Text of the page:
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‘Anna’ encumbers, ‘Tomorrow’ explodes and ‘Words and Pictures’ educates

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Among the new movies that were released Friday, June 6 are a psychological thriller starring Mark Strong and Taissa Farmiga, a sci-fi actioner starring Tom Cruise and Emily Blunt and a romantic dramedy starring Clive Owen and Juliette Binoche.

Anna

Mark Strong plays a man with the ability to enter peoples' memories who takes on the case of a brilliant, troubled 16-year-old girl (Taissa Farmiga) to determine whether she is a sociopath or a victim of trauma. (R - 98 minutes)

It is hard to keep viewers engaged in a movie that takes place primarily within the mind. “Anna” struggles with that task every step of the way, coming across as dull and lifeless while also failing to muster up much originality with its psychological story - the concluding twist of which can be seen coming from about 90 minutes away. Stars Mark Strong and Taissa Farmiga turn in solid albeit subdued performances and the plot points are occasionally compelling but the overall product lacks the necessary energy to keep us on the edge of our seats. (Thumbs Down!)

Edge of Tomorrow

Tom Cruise plays a soldier fighting in a war with aliens who finds himself caught in a time loop of his last day in the battle, though he becomes better skilled along the way. Emily Blunt also stars. (PG-13 - 113 minutes)

There is no denying that “Edge of Tomorrow” has some spectacular special effects and operates on a slightly higher wavelength than most summer blockbusters. Moreover, its first act is ridiculously compelling. Unfortunately, its final act drops the “compelling” quality and is instead just plain ridiculous - not to mention disappointingly conventional considering the creativity with which the new futuristic flick starts off. Another admirable trait that slowly but surely disappears over the course of its runtime is a sense of humor - which is not only much needed during the “Transformers”-esque finale but also kind of expected anytime Tom Cruise is involved. (Thumbs Down!)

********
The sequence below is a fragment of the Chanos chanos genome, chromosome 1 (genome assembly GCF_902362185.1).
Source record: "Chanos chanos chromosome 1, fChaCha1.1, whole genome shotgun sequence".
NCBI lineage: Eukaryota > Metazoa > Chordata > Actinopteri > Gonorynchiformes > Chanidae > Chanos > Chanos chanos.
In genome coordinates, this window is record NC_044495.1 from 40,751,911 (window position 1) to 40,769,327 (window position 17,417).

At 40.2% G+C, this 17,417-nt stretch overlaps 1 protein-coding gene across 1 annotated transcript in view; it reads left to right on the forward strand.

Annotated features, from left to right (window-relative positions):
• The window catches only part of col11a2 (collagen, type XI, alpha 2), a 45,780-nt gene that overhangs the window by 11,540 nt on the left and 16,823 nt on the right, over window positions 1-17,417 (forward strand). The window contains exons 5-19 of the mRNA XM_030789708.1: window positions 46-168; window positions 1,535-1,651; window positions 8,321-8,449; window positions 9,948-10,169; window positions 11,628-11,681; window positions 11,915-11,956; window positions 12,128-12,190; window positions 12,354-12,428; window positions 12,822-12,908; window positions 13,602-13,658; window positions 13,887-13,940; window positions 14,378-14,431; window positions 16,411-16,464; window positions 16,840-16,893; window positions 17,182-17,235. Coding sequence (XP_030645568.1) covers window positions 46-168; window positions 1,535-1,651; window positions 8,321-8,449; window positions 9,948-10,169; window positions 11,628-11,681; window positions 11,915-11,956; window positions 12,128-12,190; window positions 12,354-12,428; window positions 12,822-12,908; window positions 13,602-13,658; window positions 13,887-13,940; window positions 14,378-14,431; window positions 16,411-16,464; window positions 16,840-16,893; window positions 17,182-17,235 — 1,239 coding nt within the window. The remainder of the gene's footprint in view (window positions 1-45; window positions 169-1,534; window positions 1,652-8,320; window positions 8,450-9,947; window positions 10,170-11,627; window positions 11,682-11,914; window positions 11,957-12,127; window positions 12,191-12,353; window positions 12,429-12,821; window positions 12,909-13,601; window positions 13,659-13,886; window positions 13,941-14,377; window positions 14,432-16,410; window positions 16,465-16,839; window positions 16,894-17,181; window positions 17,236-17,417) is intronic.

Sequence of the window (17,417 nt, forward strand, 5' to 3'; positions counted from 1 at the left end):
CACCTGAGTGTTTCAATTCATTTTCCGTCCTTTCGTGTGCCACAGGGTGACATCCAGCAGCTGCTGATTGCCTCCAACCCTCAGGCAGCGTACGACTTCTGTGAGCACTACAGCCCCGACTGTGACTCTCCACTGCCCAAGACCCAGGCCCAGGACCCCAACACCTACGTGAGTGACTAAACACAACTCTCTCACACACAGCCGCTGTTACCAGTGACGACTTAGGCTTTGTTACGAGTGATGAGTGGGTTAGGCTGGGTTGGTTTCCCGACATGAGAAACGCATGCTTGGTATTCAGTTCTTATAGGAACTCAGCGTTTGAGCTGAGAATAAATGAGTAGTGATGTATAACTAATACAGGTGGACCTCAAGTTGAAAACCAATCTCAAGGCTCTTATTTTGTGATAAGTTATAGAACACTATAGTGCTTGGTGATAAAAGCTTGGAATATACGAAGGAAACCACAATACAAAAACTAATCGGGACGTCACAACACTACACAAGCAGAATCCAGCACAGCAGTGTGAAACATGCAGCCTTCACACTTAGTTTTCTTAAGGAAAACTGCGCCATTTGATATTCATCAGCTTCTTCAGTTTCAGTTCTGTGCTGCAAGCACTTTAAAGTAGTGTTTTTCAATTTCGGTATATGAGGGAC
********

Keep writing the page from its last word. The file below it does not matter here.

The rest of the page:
Filth

James McAvoy plays a corrupt cop who manipulates and hallucinates his way through a bid to secure a promotion and win back his wife and daughter. (R - 97 minutes)

Witnessing human debauchery on film can be quite amusing - as movies like “The Wolf of Wall Street,” “The Hangover” and even “Jackass” have so hilariously demonstrated. And “Filth” has - as its title warns - more than its fair share of human debauchery. However, what writer/director Jon S. Baird forgets to do is make any of it even remotely funny therefore the new crime comedy does little more than leave a bad taste in your mouth. A decent starting place would be a protagonist who is at least a little bit likeable and a plot that feels less like someone is just flinging feces around. (Thumbs Down!)

Words and Pictures

Juliette Binoche and Clive Owen play an art instructor and an English teacher, respectively, who form a rivalry that ends up with a competition at their school in which students decide whether words or pictures are more important. (PG-13 - 111 minutes)

While the romantic relationship that “Words and Pictures” tries to paint between its two leads - Juliette Binoche and Clive Owen - is never quite believable, the way that the characters impact one another is genuinely affecting. The new romantic dramedy demonstrates how human interaction improves our lives and that relationships of any and all types are essential to our own advancement. The debate that is at the core of the motion picture’s plot also takes on a life of its own as viewers ponder the value of the written word versus that of visual art. (Thumbs Up!)

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